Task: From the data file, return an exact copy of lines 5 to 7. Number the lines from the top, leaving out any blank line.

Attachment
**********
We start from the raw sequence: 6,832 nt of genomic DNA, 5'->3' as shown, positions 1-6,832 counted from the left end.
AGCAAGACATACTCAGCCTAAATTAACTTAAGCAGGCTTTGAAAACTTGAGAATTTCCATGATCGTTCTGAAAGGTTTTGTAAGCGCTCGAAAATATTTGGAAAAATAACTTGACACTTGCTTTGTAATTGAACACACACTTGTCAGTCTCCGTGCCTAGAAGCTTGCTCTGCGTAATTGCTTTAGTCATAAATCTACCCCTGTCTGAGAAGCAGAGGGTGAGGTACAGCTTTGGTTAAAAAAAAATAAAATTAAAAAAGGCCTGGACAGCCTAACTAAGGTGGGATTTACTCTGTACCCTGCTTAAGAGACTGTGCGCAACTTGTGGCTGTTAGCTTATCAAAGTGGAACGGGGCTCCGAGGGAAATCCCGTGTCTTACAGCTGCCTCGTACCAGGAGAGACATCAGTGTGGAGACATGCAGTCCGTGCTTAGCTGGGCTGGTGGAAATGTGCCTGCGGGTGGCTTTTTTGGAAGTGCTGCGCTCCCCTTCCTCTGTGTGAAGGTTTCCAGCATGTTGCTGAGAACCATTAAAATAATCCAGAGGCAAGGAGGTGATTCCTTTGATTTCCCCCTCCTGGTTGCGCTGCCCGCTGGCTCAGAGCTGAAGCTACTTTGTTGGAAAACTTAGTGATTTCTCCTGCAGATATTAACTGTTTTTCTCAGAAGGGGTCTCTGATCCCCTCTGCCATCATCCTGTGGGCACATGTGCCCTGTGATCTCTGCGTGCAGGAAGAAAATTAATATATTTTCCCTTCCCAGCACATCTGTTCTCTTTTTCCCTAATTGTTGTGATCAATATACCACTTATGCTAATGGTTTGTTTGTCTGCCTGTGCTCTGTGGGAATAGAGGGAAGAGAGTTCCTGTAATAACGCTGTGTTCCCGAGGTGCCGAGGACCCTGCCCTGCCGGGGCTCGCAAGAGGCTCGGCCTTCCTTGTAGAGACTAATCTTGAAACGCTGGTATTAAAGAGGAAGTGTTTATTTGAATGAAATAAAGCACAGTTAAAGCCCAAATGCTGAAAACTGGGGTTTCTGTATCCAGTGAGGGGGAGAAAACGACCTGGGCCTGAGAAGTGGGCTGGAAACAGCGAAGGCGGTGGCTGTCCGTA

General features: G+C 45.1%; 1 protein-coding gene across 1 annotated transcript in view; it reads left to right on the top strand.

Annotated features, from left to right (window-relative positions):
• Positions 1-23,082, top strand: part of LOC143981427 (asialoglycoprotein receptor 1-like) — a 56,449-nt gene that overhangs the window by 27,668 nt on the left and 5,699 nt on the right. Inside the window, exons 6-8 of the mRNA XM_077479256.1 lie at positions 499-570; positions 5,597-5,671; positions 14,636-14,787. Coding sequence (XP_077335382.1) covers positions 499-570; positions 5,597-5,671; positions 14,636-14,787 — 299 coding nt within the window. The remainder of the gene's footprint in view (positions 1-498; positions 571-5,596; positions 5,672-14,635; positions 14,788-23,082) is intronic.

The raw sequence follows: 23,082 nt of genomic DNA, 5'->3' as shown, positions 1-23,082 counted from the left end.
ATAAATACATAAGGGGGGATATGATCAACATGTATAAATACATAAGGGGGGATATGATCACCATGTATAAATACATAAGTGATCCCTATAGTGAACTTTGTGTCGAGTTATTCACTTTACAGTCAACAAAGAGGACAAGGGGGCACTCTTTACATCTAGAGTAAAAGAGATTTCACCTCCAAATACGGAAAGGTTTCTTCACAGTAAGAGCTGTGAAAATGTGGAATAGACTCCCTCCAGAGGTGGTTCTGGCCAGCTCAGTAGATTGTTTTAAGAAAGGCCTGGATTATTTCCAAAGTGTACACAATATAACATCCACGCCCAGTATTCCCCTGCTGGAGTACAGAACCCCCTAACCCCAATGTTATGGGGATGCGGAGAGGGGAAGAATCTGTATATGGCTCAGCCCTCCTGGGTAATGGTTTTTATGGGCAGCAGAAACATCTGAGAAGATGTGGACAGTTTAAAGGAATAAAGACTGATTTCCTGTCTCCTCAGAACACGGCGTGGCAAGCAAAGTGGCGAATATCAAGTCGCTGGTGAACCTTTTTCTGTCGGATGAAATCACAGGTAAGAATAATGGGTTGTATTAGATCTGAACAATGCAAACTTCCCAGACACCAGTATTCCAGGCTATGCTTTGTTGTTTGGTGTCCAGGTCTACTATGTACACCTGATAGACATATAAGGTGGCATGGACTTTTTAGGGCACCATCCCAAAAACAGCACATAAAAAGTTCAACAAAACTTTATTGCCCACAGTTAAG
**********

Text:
• Positions 1-23,082, top strand: part of LOC143981427 (asialoglycoprotein receptor 1-like) — a 56,449-nt gene that overhangs the window by 27,668 nt on the left and 5,699 nt on the right. Inside the window, exons 6-8 of the mRNA XM_077479256.1 lie at positions 499-570; positions 5,597-5,671; positions 14,636-14,787. Coding sequence (XP_077335382.1) covers positions 499-570; positions 5,597-5,671; positions 14,636-14,787 — 299 coding nt within the window. The remainder of the gene's footprint in view (positions 1-498; positions 571-5,596; positions 5,672-14,635; positions 14,788-23,082) is intronic.

The raw sequence follows: 23,082 nt of genomic DNA, 5'->3' as shown, positions 1-23,082 counted from the left end.
ATAAATACATAAGGGGGGATATGATCAACATGTATAAATACATAAGGGGGGATATGATCACCATGTATAAATACATAAGTGATCCCTATAGTGAACTTTGTGTCGAGTTATTCACTTTACAGTCAACAAAGAGGACAAGGGGGCACTCTTTACATCTAGAGTAAAAGAGATTTCACCTCCAAATACGGAAAGGTTTCTTCACAGTAAGAGCTGTGAAAATGTGGAATAGACTCCCTCCAGAGGTGGTTCTGGCCAGCTCAGTAGATTGTTTTAAGAAAGGCCTGGATTATTTCCAAAGTGTACACAATATAACATCCACGCCCAGTATTCCCCTGCTGGAGTACAGAACCCCCTAACCCCAATGTTATGGGGATGCGGAGAGGGGAAGAATCTGTATATGGCTCAGCCCTCCTGGGTAATGGTTTTTATGGGCAGCAGAAACATCTGAGAAGATGTGGACAGTTTAAAGGAATAAAGACTGATTTCCTGTCTCCTCAGAACACGGCGTGGCAAGCAAAGTGGCGAATATCAAGTCGCTGGTGAACCTTTTTCTGTCGGATGAAATCACAGGTAAGAATAATGGGTTGTATTAGATCTGAACAATGCAAACTTCCCAGACACCAGTATTCCAGGCTATGCTTTGTTGTTTGGTGTCCAGGTCTACTATGTACACCTGATAGACATATAAGGTGGCATGGACTTTTTAGGGCACCATCCCAAAAACAGCACATAAAAAGTTCAACAAAACTTTATTGCCCACAGTTAAG